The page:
The Wagner Daily


The broad market finished the week on a negative note last Friday, but the major indices still retained most of their gains from the previous day’s rally. Stocks sold off throughout the morning session, reversed in the afternoon, but drifted back down in the final thirty minutes of trading. The Dow Jones Industrial Average was unchanged, but the Nasdaq Composite fell 0.7% and the S&P 500 lost 0.4%. Small caps lagged behind, as the Russell 2000 slid 1.1%. The S&P Midcap 400 dropped 0.4%. For the week, the major indices were mixed. The Dow Jones Industrial Average showed the most relative strength by gaining 1.1%, but the Nasdaq Composite and S&P 500 closed lower by 0.2% and 0.1% respectively.

Turnover increased in both exchanges last Friday, causing the Nasdaq and S&P to register another bearish “distribution day.” Total volume in the Nasdaq rose by 9%, while volume in the NYSE was 2% higher than the previous day’s level. Although volume levels were higher, note that last Friday was “quadruple witching” options expiration day. The simultaneous quarterly expiration of stock index futures, stock index options, stock options and single stock futures typically results in higher volume levels in the market. Nevertheless, it was negative that a “distribution day” followed the previous session’s “accumulation day” in the Nasdaq. As you may recall, volume in the NYSE failed to increase on June 15 despite a 2.1% gain in the S&P 500. Overall, last week’s price action in the broad market was an improvement over the bearishness of previous week’s but volume patterns have yet to indicate a clear return of institutional buying.

In the middle of last week, we illustrated the levels at which each of the major indices would run into resistance of their primary downtrend lines. After the June 15 rally, several of the indices came within striking distance of those downtrend lines, but none of them have yet to actually test their resistance levels. Most likely, we will see that happen this week. Looking at the daily chart of the Nasdaq Composite, notice how the index remains below its daily downtrend line:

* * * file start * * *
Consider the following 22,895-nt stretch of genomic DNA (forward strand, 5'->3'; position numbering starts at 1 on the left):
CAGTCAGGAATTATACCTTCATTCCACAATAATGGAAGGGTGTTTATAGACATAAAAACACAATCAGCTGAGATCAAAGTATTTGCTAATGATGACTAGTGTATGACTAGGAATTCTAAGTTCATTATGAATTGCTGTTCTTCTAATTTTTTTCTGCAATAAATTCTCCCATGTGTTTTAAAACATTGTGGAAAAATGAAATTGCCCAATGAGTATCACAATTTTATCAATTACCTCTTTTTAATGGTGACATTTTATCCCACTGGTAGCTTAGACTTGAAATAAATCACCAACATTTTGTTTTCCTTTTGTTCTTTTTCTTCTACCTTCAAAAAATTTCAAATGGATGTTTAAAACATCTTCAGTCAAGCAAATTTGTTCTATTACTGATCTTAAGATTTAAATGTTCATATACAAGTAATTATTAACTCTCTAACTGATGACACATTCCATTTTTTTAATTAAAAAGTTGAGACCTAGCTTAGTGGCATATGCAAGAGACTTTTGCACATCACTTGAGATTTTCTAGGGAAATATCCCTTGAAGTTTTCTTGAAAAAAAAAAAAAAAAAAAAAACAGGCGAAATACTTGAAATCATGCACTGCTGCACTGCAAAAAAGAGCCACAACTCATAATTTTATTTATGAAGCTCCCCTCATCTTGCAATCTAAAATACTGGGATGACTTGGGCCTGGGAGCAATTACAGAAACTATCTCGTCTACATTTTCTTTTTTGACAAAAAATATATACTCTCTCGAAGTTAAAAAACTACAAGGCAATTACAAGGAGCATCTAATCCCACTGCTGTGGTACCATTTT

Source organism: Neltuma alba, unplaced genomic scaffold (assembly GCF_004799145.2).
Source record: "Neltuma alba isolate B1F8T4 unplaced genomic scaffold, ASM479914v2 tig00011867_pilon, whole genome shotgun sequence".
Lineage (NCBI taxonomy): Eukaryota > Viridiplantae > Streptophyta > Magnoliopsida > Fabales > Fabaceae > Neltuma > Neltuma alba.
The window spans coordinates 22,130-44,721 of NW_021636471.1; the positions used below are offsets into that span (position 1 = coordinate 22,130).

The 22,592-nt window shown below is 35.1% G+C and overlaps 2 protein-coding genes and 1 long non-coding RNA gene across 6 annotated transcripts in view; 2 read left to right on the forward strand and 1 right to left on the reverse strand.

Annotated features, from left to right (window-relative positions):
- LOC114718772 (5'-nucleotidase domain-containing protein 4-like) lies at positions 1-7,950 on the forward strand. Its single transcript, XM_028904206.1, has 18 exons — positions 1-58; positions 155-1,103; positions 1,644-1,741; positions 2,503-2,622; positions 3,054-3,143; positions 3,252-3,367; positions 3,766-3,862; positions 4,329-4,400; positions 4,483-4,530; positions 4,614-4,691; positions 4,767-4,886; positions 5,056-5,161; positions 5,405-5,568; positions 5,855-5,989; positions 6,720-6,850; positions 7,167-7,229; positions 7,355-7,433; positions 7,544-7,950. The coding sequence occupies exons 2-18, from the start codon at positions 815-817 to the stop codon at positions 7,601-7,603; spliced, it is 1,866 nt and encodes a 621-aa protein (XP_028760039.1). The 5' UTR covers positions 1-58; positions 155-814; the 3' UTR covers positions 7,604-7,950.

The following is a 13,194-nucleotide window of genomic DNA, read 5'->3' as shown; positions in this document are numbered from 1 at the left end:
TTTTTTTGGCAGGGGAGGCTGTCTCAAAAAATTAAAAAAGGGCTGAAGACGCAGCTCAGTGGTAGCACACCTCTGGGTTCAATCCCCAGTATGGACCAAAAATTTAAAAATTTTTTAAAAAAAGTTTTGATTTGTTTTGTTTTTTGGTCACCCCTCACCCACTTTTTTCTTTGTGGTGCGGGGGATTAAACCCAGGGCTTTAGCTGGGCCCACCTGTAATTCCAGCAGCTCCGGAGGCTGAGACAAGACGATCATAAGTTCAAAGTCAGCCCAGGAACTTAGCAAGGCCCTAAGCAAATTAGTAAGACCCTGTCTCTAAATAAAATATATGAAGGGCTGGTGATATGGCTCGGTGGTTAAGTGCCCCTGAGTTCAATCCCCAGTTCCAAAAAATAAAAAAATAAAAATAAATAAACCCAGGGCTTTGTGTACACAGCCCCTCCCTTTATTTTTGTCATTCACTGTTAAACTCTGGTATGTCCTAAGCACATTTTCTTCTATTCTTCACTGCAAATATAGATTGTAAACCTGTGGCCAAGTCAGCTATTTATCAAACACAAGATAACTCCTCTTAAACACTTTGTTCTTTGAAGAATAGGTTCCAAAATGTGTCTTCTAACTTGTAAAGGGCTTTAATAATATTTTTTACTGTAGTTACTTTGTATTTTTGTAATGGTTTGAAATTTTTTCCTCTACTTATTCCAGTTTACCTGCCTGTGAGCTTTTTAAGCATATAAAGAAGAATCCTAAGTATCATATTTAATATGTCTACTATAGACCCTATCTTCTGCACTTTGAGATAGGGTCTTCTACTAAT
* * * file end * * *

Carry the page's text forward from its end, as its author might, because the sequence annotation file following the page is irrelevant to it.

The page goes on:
Like the Nasdaq, the S&P 500 also remains below its primary downtrend line, but also has additional resistance of its 200-day moving average to contend with. This is circled in pink on the chart below:

Although not illustrated on the chart above, the 200-day moving average also converges with the 38.2% Fibonacci retracement level from the May 9 high down to the June 14 low. Based on recent price action, it will be difficult for the S&P to rally above such a confluence of resistance, but odds are good that the index will at least probe above that level on an intraday basis. A powerful wave of institutional accumulation could enable the S&P to blast through its resistance, but the market has not yet given us any reason to believe this will actually occur. Considering the vast amount of technical damage in practically every industry sector, there simply does not seem to be any impetus for institutions to suddenly begin heavy buy programs. Remember that it is always wiser to assume that established trendlines will remain intact until the market proves otherwise.

Our plan of action as we enter the new week is to view the current rally as both a chance to sell long positions into strength and initiate new short positions at low-risk price levels. If the major indices happen to break out above their downtrend lines, we can quickly cover any new short positions for small losses. But if the major indices fail the test of their downtrend lines and resume their six-week downtrends, we will have established short positions at prices that provide the optimum risk/reward ratio. Presently, we are positioned mostly in cash and taking a “wait and see” stance over the next few days. Our only open ETF positions are the Telecom HOLDR (TTH) and the iShares 20+ year T-Bond Fund (TLT), both of which we are long. TTH still has a moderately bullish chart pattern and continues to show relative strength to the broad market, while TLT is showing a small loss, but holding above support of its 50-day moving average. We are also stalking several of the broad-based ETFs for potential short entries if they fail the June 15 rally attempt, but it may be too soon to aggressively sell short right now without first seeing the confirmation of the trend resumption. As always, we will e-mail subscribers of any new ETF positions that we enter on an intraday basis.

Today’s Watchlist:

There are no new setups for today (see commentary in the preceding paragraph).

Daily Performance Report:

Below is an overview of all open positions, as well as a performance report on all positions that were closed only since the previous day’s newsletter. Net P/L figures are based on the $50,000 Wagner Daily model account size. Changes to open positions since the previous report are listed in red text below:

    Open positions (coming into today):

      TTH long (700 shares from June 15 entry) –
      bought 29.09, stop 28.11, target new high (will trail stop), unrealized points = + 0.43, unrealized P/L = + $301

      TLT long (320 shares from June 2 entry) –
      bought 84.70, stop 83.85, target 89.45, unrealized points = (0.39), unrealized P/L = ($125)

    Closed positions (since last report):


    Current equity exposure ($100,000 max. buying power):



      No changes to the open positions.

    for glossary and explanation of terms used in The Wagner Daily

    Click here to view MTG’s past performance results (updated monthly).

    Edited by Deron Wagner,
    MTG Founder and
    Head Trader